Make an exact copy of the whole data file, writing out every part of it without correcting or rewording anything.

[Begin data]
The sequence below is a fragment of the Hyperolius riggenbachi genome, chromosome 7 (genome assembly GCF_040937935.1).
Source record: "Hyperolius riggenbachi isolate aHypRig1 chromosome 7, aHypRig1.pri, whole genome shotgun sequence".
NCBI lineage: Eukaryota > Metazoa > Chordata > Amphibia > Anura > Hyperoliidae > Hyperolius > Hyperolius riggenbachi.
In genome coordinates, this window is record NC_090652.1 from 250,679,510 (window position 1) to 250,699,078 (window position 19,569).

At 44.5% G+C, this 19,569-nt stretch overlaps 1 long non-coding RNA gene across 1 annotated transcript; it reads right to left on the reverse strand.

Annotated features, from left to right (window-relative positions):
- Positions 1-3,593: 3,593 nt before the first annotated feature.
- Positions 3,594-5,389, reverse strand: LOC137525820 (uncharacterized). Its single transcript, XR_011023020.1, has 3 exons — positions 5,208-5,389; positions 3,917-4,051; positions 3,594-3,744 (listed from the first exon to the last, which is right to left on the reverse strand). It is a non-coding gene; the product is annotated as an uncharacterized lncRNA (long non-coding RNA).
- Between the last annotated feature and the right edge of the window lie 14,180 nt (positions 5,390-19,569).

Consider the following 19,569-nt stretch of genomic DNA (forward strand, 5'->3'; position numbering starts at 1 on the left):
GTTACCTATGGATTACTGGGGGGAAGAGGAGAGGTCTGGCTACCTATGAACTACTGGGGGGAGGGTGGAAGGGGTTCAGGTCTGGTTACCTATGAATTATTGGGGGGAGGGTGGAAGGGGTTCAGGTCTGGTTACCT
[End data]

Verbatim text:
The sequence below is a fragment of the Hyperolius riggenbachi genome, chromosome 7 (genome assembly GCF_040937935.1).
Source record: "Hyperolius riggenbachi isolate aHypRig1 chromosome 7, aHypRig1.pri, whole genome shotgun sequence".
NCBI lineage: Eukaryota > Metazoa > Chordata > Amphibia > Anura > Hyperoliidae > Hyperolius > Hyperolius riggenbachi.
In genome coordinates, this window is record NC_090652.1 from 250,679,510 (window position 1) to 250,699,078 (window position 19,569).

At 44.5% G+C, this 19,569-nt stretch overlaps 1 long non-coding RNA gene across 1 annotated transcript; it reads right to left on the reverse strand.

Annotated features, from left to right (window-relative positions):
- Positions 1-3,593: 3,593 nt before the first annotated feature.
- Positions 3,594-5,389, reverse strand: LOC137525820 (uncharacterized). Its single transcript, XR_011023020.1, has 3 exons — positions 5,208-5,389; positions 3,917-4,051; positions 3,594-3,744 (listed from the first exon to the last, which is right to left on the reverse strand). It is a non-coding gene; the product is annotated as an uncharacterized lncRNA (long non-coding RNA).
- Between the last annotated feature and the right edge of the window lie 14,180 nt (positions 5,390-19,569).

Consider the following 19,569-nt stretch of genomic DNA (forward strand, 5'->3'; position numbering starts at 1 on the left):
GTTACCTATGGATTACTGGGGGGAAGAGGAGAGGTCTGGCTACCTATGAACTACTGGGGGGAGGGTGGAAGGGGTTCAGGTCTGGTTACCTATGAATTATTGGGGGGAGGGTGGAAGGGGTTCAGGTCTGGTTACCT